Hey there folks, Dremulf again, here today to talk about Animals finally.
In a recent study, which was reproduced multiple times, it was found that a person with Severe Depression, experienced a 30% reduction in stress hormones in their blood after just 10 minutes of petting a dog or cat, it rose steadily, up to 70% by the end of 30 minutes, and stayed there. (please keep in mind there is some variation to these results, these stats I have given are the Median Averages)
This is just the effect of dogs and cats on people with depression, it dos not include the effects on people with psychotic symptoms or the effects on people with illnesses like Autism or ‘mental retardation’.
However, I can tell you from experience, as someone with psychotic symptoms, that the results are promising. If experiencing an episode of psychosis, I suffer far less from delusions while with my pets than if simply ‘put away’ for my own safety.
As for how it works with people with Autism? just look it up folks, it is EVERYWHERE!!, the little boy in Florida with his Chickens, the girl in California with her guinea pig, who after 12 years of never speaking, actually spoke!
And people with other mental handicaps, like clinical retardation (not the same as calling someone a retard, but I have little knowledge of Clinical Retardation, so I wont pretend to know about it) they also see improvements, you often see these people in special homes, where they get 24/7 monitoring and treatment. These homes are increasingly inviting therapy animals to visit, because the staff see incredible changes in their wards.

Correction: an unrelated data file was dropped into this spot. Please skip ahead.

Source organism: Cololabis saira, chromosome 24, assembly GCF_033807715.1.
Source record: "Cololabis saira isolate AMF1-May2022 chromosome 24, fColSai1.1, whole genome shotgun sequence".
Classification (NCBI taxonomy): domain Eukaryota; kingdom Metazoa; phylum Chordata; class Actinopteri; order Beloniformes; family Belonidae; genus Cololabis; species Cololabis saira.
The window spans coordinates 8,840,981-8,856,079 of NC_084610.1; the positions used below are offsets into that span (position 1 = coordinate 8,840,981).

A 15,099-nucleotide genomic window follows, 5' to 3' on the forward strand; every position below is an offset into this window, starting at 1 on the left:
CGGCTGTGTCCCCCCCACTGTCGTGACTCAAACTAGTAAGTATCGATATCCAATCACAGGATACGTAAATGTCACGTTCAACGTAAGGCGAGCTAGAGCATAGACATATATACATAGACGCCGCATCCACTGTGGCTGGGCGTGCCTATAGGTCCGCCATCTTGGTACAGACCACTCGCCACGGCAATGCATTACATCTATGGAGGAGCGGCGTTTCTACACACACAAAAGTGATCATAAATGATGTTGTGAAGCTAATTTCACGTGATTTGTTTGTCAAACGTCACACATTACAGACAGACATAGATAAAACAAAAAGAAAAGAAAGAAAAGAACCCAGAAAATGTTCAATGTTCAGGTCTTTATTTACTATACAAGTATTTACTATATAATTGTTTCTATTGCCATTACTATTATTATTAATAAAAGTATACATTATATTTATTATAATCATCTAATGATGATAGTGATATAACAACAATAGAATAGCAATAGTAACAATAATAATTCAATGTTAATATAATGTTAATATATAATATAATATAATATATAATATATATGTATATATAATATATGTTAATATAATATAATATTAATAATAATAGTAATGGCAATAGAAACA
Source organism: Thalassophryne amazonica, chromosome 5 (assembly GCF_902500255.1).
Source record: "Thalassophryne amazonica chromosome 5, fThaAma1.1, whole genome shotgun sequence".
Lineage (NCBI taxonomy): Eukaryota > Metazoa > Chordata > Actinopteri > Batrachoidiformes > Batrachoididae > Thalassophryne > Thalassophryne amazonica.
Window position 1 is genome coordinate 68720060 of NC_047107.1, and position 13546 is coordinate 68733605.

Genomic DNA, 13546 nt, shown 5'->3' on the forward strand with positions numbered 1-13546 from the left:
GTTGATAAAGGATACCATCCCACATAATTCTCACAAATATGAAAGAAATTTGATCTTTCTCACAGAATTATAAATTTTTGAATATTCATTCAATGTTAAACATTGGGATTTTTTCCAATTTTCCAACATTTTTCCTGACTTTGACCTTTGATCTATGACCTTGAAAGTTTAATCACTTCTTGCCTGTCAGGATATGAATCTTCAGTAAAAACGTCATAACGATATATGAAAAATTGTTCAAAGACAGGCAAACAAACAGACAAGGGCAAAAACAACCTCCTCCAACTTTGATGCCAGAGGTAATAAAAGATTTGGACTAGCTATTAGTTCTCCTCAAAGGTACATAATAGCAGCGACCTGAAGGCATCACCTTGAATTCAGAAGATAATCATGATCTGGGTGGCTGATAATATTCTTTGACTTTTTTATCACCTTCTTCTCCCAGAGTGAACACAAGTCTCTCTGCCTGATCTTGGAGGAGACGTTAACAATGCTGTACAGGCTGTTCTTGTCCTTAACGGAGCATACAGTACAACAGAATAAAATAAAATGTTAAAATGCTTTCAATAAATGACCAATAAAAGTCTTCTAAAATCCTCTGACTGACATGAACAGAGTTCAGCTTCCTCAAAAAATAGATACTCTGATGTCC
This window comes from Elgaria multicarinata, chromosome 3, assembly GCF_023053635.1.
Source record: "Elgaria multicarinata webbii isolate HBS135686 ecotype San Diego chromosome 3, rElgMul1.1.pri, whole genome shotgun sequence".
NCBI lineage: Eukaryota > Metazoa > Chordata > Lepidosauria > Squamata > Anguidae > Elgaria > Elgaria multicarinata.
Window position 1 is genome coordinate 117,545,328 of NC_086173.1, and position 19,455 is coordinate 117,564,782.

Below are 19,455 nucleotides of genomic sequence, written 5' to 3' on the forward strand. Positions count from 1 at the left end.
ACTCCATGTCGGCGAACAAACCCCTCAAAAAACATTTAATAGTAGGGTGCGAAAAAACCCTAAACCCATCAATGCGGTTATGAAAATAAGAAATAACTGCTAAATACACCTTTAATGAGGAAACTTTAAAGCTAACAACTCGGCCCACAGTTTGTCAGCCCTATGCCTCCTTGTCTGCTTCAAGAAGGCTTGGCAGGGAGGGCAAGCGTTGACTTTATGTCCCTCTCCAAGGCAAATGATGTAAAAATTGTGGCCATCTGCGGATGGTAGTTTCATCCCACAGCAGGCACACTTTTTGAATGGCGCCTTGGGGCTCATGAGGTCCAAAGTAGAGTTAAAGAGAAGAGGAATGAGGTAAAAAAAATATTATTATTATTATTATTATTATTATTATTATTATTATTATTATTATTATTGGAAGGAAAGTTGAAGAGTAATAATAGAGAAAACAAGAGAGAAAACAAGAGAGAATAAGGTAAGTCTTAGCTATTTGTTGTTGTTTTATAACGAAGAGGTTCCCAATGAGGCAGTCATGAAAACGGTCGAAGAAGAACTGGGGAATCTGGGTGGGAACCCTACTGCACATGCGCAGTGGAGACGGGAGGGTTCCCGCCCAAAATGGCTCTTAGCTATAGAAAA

A good example is a home near me where I sometimes volunteer, after they started bringing therapy animals (there is a dog, a pair of cats, and a potbelly pig) their patients are happier and calmer, and some of these special needs adults, who only speak when they need something, have begun to hold broken conversations with staff.
However, please do not assume that you can just bring your pet dog to a place like that, these animals have to pass a series of behavior and aptitude tests to become CERTIFIED therapy animals. The difference between a therapy animals and a pet is in the training and the insurance coverage, a pet dog who scratches or bites, will not be covered by insurance, however a certified therapy dog will be.
So the next time you see someone who doesn’t look disabled with a service dog, keep in mind that mental illness can be just as debilitating as a physical one.